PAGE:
Donald Trump jnr’s actions show the first family is out of their depth

Son’s meeting with Russian lawyer has serious implications for US president

Donald Trump jnr in an interview on Fox News' "Hannity" show said he didn't mention anything to his father about his meeting with a Russian attorney during his father's presidential campaign in June 2016. Video: Fox News

 

It didn’t take long for US president Donald Trump to enter another political maelstrom after returning to Washington from the G20 summit in Hamburg.

While the president tweeted that it was “time to move forward” on Russia following his much-anticipated meeting with Vladimir Putin, within hours of touching down in Washington Trump was facing a barrage of criticism over his apparently conciliatory tone to Putin and his suggestion that the US co-operate with Russia on a “cyber security” unit. The proposal was met with derision from Democrats and Republicans.

“It’s not the dumbest idea I’ve ever heard, but it’s pretty close,” said Republican senator Lindsey Graham, who accused the president of throwing the US intelligence communities “under the bus”. By Sunday evening Trump had shelved the idea.

In many ways controversy surrounding Trump’s daughter Ivanka stole the show at the G20. The unusual move to allow the president’s daughter take her father’s seat at the G20 table sparked online outrage, and has refocused attention on the unorthodox links between family, politics and business that underpin the Trump administration.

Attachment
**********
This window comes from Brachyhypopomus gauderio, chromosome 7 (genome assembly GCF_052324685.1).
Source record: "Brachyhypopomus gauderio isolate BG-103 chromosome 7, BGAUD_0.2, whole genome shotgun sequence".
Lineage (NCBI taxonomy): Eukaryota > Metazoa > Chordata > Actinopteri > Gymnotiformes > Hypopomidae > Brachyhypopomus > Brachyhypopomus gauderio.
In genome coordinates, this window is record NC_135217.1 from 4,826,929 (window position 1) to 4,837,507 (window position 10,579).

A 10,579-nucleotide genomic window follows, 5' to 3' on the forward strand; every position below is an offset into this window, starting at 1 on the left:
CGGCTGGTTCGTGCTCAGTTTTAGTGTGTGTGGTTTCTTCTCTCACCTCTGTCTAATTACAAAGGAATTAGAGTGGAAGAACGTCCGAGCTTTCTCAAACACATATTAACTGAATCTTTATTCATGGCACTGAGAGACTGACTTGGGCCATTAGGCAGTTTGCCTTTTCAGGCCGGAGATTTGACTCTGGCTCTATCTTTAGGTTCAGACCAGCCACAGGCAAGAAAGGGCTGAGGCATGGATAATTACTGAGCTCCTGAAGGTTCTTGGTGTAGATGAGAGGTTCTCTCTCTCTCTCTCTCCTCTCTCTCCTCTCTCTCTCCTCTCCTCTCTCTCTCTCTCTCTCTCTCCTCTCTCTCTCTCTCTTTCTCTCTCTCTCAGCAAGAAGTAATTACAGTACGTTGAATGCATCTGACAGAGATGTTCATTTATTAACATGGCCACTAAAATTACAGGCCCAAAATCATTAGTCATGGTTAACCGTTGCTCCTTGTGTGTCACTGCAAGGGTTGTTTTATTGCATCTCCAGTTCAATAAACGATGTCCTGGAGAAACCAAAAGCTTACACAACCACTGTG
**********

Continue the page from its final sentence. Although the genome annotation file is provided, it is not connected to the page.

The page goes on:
Ivanka, who together with her husband was given a senior role in the West Wing by her father, had been already under fire for conflict of interest issues. In April she sat alongside Chinese leader Xi Jinping at her father’s estate in Mar-a-Lago in Florida. The following day her company was awarded three trademarks by the Chinese government.

Serious implication

But despite the ethical questions raised by Ivanka’s presence in the White House, it is her elder brother’s actions that will have more serious implications for the president.

Revelations this week that Donald Trump jnr attended a meeting with Russian lawyer Natalia Veselnitskaya in June last year have renewed focus on possible collusion between the Trump campaign team and the Kremlin. The meeting was also attended by campaign manager Paul Manafort and Trump’s son-in-law Jared Kushner.

While the New York Times first reported on the meeting on Saturday, the extraordinary decision by Donald Trump jnr to publish a chain of emails that preceded the meeting on Tuesday has raised serious questions. The email exchange shows that Trump’s eldest son was informed by publicist Rob Goldstone, a former British tabloid journalist who now represents Russian popstars, that he had information “that would incriminate Hillary Clinton and her dealings with Russia”.

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The email dated June 3rd also stated that the sensitive information was “part of Russia and its government’s support” for the Trump campaign.